Gibraltar is Back as a Sticking Point (11:40 a.m.)

Spain has requested changes to Art. 184 of the draft Withdrawal Treaty, even though Michel Barnier said that the text shouldn’t be reopened, according to a person familiar with the situation. Its foreign minister said that Spain’s support for the exit deal is contingent on the content of the political declaration on the future ties between the two sides, according to the person, who asked not to be named as the discussion wasn’t public.

Spain insisted that Gibraltar isn’t part of the U.K., and therefore any future agreement can’t apply to its territory. It also sai ni d said that applying a possible extension to the transition period to Gibraltar can’t be automatic and should have its prior agreement.

A Transition Must End by the Next Election (11:20 a.m.)

May’s spokesman said any extension of the transition period must come to an end before the next election, which is scheduled for June 2022. The EU is proposing end-2022 as a maximum cut-off date. So it sounds like the positions aren’t too far apart.

The extension to the transition is included in the divorce deal as a way of potentially avoiding having to invoke the Irish backstop -- the most politically toxic part of the settlement.

"I am Determined," Says May (11:30 a.m.)

May ends her speech to the CBI with a fighting message to her internal opponents. "I am determined to deliver it," she says of her Brexit deal, with a heavy emphasis on "I".

"My job is to get the best deal and parliament must then examine it and do what is in the national interest," she says.

May’s Message to Manufacturers, and MPs (11:25 a.m.)

May tells manufacturers she understands their concerns. She name-checks automakers including Nissan, Honda, Vauxhall and Jaguar Land Rover.

“Ensuring we have free-flowing borders is crucial: skilled jobs rely on it,” she says. “These firms support tens of thousands of jobs both directly and indirectly. All rely on parts that flow across borders to support just-in-time supply chains.”

It’s also a message to lawmakers who might reject her deal. Jobs in their constituencies are at stake.

This is People’s Lives (11:20 a.m.)

May issues a direct challenge to her opponents in the Conservative Party: "We’re not talking about political theory, but the reality of people’s lives and livelihoods," she says. The deal she’s agreed will help to keep jobs and growth in the UK, she tells delegates at the CBI conference.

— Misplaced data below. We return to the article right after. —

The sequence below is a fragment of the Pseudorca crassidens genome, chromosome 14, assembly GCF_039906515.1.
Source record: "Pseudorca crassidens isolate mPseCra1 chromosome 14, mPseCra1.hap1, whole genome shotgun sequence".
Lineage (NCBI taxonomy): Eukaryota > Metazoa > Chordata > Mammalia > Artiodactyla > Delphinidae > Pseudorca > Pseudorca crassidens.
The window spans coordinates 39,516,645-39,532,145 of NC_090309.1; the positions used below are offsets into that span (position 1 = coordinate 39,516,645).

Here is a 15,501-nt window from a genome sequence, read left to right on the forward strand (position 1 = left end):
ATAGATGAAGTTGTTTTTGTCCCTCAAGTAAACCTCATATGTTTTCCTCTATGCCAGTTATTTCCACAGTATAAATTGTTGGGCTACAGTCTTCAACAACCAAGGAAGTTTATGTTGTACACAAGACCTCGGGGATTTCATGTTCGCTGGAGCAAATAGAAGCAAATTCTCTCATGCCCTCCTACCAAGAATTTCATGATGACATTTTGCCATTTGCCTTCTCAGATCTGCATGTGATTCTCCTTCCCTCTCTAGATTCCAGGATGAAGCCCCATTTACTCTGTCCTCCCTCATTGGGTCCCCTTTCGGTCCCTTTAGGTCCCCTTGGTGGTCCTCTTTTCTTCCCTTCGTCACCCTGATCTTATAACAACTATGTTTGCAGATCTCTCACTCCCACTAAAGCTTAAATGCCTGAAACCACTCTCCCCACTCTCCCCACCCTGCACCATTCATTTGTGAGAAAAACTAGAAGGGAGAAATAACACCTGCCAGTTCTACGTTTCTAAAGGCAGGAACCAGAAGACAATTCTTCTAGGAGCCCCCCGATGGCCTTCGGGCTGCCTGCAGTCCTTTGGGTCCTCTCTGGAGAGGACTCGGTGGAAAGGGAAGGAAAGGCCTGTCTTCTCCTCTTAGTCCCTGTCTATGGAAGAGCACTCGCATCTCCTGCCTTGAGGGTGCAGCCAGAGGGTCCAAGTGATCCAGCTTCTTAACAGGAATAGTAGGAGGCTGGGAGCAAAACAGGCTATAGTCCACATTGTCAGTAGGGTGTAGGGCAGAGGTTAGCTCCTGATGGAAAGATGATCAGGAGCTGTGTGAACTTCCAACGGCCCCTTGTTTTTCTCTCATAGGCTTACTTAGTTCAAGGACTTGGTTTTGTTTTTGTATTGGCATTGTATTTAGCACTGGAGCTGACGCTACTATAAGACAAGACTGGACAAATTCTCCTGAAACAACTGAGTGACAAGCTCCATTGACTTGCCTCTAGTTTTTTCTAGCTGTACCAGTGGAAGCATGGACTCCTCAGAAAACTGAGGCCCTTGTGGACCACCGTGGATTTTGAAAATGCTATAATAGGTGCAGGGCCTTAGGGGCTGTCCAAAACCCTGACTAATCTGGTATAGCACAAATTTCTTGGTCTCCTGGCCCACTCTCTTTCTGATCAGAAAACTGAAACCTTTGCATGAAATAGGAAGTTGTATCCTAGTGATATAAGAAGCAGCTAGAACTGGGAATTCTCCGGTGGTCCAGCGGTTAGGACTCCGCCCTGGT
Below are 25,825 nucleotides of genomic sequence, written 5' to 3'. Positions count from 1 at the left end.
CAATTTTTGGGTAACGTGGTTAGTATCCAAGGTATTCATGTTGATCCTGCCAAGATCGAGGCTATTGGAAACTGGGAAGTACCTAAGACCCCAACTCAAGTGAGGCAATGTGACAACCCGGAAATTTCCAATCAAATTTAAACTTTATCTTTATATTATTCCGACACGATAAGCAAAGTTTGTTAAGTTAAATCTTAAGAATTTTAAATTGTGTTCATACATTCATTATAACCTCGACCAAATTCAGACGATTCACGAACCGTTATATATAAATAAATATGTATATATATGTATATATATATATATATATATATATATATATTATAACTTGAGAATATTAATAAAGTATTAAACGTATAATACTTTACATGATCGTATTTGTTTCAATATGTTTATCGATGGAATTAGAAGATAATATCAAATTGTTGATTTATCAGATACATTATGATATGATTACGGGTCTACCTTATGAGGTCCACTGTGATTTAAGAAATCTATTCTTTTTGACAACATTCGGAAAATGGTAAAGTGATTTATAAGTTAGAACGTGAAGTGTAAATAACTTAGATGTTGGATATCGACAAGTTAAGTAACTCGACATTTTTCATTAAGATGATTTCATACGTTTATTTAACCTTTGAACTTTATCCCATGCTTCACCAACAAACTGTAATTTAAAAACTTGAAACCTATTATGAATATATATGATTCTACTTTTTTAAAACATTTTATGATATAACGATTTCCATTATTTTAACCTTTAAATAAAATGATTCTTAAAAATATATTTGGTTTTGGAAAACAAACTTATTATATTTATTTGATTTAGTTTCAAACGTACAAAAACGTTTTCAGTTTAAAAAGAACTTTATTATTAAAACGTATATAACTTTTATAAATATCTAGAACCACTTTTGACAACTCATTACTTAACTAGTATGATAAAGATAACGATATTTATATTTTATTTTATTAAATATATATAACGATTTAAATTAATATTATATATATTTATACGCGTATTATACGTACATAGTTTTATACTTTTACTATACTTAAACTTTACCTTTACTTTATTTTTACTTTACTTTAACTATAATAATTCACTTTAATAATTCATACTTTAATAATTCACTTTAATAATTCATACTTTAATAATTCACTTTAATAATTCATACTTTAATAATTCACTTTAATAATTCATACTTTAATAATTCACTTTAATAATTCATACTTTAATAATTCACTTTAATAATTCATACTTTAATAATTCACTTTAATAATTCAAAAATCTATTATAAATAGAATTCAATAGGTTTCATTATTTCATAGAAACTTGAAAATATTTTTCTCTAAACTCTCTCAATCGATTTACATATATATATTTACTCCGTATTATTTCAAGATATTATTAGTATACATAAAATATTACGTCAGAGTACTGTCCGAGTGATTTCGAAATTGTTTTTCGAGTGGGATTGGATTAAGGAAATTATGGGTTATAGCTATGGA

Brexit Is Consuming the U.K., Says CBI Chief (11:07 a.m.)

Ahead of May’s speech to the Confederation of British Industry, its director general, Carolyn Fairbairn, offered her frustrated take on the situation. Companies are spending “hundreds of millions of pounds” on preparing for the worst case, diverting resources from investment and job creation, she says. May’s Brexit agreement isn’t perfect, but it’s “hard-won progress.”

“While other countries are forging a competitive future, Westminster seems to be living in its own narrow world, in which extreme positions are being allowed to dominate.”

Barnier Borrows ‘Take Back Control’ Mantra (11 a.m.)

Michel Barnier, the EU’s chief Brexit negotiator, attempted to show the rebel lawmakers in the U.K. who want to get a better deal that they have nothing to worry about. He used one of their favorite phrases to explain they had got what they wanted.

“The EU and the U.K. will have full control over their legislation and rule-making,” he told reporters in Brussels after a meeting with representatives of the 27 remaining EU governments. “This is essential on our side for the integrity of the single market; it’s essential for the U.K. in terms of taking back control.”

And he warned that now was not the time to change the agreement that has been negotiated. “Now more than ever we must all remain calm -- and I will remain calm -- and keep our focus on the need for the U.K. to leave the EU in an orderly fashion,” he said.

Get Behind the PM, Foreign Office Minister Urges (10:30 a.m.)

Alan Duncan urged his fellow Conservative lawmakers to back May. Speaking in Brussels he said: “My message to my parliamentary colleagues back in London is back the PM 100 percent but be realistic and accept that what we need is a deal here which can last for the future and telling the prime minister what to do all the time is not going to make anything better.’’